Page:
We were barreling down the mid-Cape Highway in 1973 in the rust bucket VW bug we bought from our friend LuAnn for five hundred bucks, when the scraping noise and fireworks began again. I took one hand off the wheel and punched Colin in the arm to wake him up as the car ricocheted off onto the roadside in a spectacular display of sparks and gravel. It was a good thing it was the middle of the night. We were the Lone Rangers of the highway. Colin grumbled, unbuckled his belt and pulled it out of his pants. He got out, shinnied under the car on his back and used the belt to secure the dragging leaf springs. In the back seat the baby slept wrapped in the quilt my friend Jane made for her.
The party in Wellfleet that night was a bust. The New York stiffs looked at us like the hippie-dippies we were. The host, some famous jazz musician I never heard of before, and his wife, a writer, had dressed up their preteen sons in seersucker sports jackets and bowties and had them serve the hors d’oeuvres on silver trays. The older kid kept pushing the scallops wrapped in bacon at me, the one thing I won’t eat, then or now. We lived with the biologist who checks the bacteria count at the Cultured Clam the previous winter. It was a record haul. Every night she brought home a five-pound bag. We ate so many scallops that even the thought of them still makes me gag.
Colin climbed back into the passenger seat and said, “You want me to drive?”
I said, “I’ve made it this far,” turned the key and peeled out.
It was another thirty miles to Brewster. I hoped his belt would hold. The baby murmured something in her sleep. I’d worn her in a sling across my chest all night. My shoulder was sore where the fabric cut into me. Even so, some guy in green linen pants with a crew cut tried to hit on me.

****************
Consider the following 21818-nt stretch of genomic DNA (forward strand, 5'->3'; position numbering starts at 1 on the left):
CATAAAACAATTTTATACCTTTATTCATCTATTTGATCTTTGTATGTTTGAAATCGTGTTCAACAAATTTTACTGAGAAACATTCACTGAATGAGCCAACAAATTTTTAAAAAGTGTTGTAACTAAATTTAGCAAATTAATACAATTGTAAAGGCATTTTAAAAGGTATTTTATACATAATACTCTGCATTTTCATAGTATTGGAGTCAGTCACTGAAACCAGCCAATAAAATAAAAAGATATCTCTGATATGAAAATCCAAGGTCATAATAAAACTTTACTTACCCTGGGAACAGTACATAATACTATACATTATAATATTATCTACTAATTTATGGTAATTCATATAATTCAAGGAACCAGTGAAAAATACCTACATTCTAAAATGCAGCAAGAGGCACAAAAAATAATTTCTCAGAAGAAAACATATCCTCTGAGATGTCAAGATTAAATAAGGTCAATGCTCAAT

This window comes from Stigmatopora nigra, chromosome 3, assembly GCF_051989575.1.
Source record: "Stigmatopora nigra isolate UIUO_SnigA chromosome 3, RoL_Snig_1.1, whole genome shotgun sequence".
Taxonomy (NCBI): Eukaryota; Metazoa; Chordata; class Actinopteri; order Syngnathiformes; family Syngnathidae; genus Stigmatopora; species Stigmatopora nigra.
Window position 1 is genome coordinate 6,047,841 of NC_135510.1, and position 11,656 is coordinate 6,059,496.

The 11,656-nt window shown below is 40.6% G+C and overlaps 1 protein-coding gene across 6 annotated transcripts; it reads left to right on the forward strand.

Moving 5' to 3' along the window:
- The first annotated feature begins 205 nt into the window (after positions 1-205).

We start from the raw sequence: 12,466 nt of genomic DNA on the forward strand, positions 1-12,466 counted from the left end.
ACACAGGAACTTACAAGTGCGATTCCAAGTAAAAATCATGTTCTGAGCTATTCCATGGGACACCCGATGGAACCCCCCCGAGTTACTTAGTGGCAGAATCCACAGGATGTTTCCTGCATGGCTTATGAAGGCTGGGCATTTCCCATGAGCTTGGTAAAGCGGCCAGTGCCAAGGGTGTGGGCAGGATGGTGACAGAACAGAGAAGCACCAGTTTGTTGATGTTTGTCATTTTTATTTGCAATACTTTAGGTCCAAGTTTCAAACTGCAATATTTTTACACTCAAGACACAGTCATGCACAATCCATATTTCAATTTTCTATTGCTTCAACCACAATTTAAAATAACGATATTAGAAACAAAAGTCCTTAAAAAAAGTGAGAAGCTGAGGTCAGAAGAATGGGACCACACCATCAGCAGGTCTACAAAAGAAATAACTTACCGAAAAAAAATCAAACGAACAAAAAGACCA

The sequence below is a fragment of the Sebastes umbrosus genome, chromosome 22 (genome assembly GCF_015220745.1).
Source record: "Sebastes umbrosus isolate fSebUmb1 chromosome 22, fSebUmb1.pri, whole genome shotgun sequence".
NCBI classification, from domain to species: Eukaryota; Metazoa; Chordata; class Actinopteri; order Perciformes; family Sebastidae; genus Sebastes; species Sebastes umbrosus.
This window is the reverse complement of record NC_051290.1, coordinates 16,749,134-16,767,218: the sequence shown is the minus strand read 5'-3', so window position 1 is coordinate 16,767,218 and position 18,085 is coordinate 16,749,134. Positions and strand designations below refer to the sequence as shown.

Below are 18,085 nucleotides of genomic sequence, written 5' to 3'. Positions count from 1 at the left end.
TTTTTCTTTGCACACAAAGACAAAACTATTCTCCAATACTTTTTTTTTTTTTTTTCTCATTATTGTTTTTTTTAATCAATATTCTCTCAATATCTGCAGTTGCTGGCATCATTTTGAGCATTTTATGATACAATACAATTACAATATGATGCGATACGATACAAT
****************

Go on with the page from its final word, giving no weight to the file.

“I’ve got a nursing baby here, man,” I told him, and he said “Yum.”
That’s when I grabbed Colin. He was drunk, pontificating something unintelligible to a thirtyish looking woman wearing a Lily Pulitzer print dress. She was one of those waspy types, pink polish on fingers and toes, a lady’s Rolex on her wrist. She looked relieved to be rid of him.
Colin was asleep again in the front seat. The highway was strangely magical in the Cape Cod night. Where it narrowed down to two facing lanes the unbroken centerline dragged me the rest of way to our exit.
When I turned onto our street, the funk of low tide was just starting to rise from the bay. I pulled into the driveway. The phone was ringing in the house. Colin jolted awake and bolted inside. My stomach twisted with the apprehension that only a ringing phone in the middle of the night can bring. I gathered the baby up and headed for the doorway. Colin was standing in it.
“Wrong number,” he said sheepishly.
I put the baby to bed and undressed in the dark. Colin was already under the covers, still wearing his jeans. I climbed in next to him. He rolled over and pulled me to him. The room filled with the smell of stale beer when he nuzzled my neck and said, “No one will ever love you the way I do,” which was exactly what I feared most, as I lay awake, listening to the night birds screaming in the trees.
Joan Wilking’s short stories and memoir pieces have appeared in many literary publications in print and online. Her story, “Deer Season,” was a finalist for the Nelson Algren Short Story Prize. Her story, “Clutter,” which appears in the current issue of the Elm Leaves Journal, has been nominated for a Pushcart prize. She lives in Ipswich, Massachusetts in a house that overlooks Plum Island Sound.